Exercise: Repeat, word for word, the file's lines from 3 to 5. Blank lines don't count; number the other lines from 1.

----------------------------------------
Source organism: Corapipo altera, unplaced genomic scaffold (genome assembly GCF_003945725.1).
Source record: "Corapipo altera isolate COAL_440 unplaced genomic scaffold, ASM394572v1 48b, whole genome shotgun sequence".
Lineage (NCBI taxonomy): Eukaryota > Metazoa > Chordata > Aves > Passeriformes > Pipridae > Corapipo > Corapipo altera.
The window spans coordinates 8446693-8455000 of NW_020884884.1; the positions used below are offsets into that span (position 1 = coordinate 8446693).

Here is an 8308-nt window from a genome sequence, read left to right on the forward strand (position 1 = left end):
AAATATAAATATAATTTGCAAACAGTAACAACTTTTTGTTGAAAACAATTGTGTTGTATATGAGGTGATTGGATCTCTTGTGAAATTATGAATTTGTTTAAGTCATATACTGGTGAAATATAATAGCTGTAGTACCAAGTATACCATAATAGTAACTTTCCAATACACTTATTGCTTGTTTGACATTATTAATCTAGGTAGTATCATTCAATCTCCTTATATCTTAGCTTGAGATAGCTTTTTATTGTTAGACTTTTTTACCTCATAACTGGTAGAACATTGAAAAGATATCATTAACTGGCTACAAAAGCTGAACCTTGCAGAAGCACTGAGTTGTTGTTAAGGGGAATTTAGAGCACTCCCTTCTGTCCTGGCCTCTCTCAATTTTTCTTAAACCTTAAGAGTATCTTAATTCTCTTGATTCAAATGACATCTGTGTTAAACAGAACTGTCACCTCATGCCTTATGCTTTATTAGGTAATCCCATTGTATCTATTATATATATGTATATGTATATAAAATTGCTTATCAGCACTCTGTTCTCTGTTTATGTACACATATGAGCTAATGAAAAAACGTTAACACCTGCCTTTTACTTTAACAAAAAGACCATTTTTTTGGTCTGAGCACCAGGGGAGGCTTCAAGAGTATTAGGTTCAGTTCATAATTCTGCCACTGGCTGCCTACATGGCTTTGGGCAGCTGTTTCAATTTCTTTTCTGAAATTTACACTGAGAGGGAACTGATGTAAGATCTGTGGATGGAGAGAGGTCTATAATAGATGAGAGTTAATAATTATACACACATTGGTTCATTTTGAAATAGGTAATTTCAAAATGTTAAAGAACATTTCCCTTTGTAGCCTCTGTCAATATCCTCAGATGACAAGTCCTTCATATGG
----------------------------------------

Lineage (NCBI taxonomy): Eukaryota > Metazoa > Chordata > Aves > Passeriformes > Pipridae > Corapipo > Corapipo altera.
The window spans coordinates 8446693-8455000 of NW_020884884.1; the positions used below are offsets into that span (position 1 = coordinate 8446693).

Here is an 8308-nt window from a genome sequence, read left to right on the forward strand (position 1 = left end):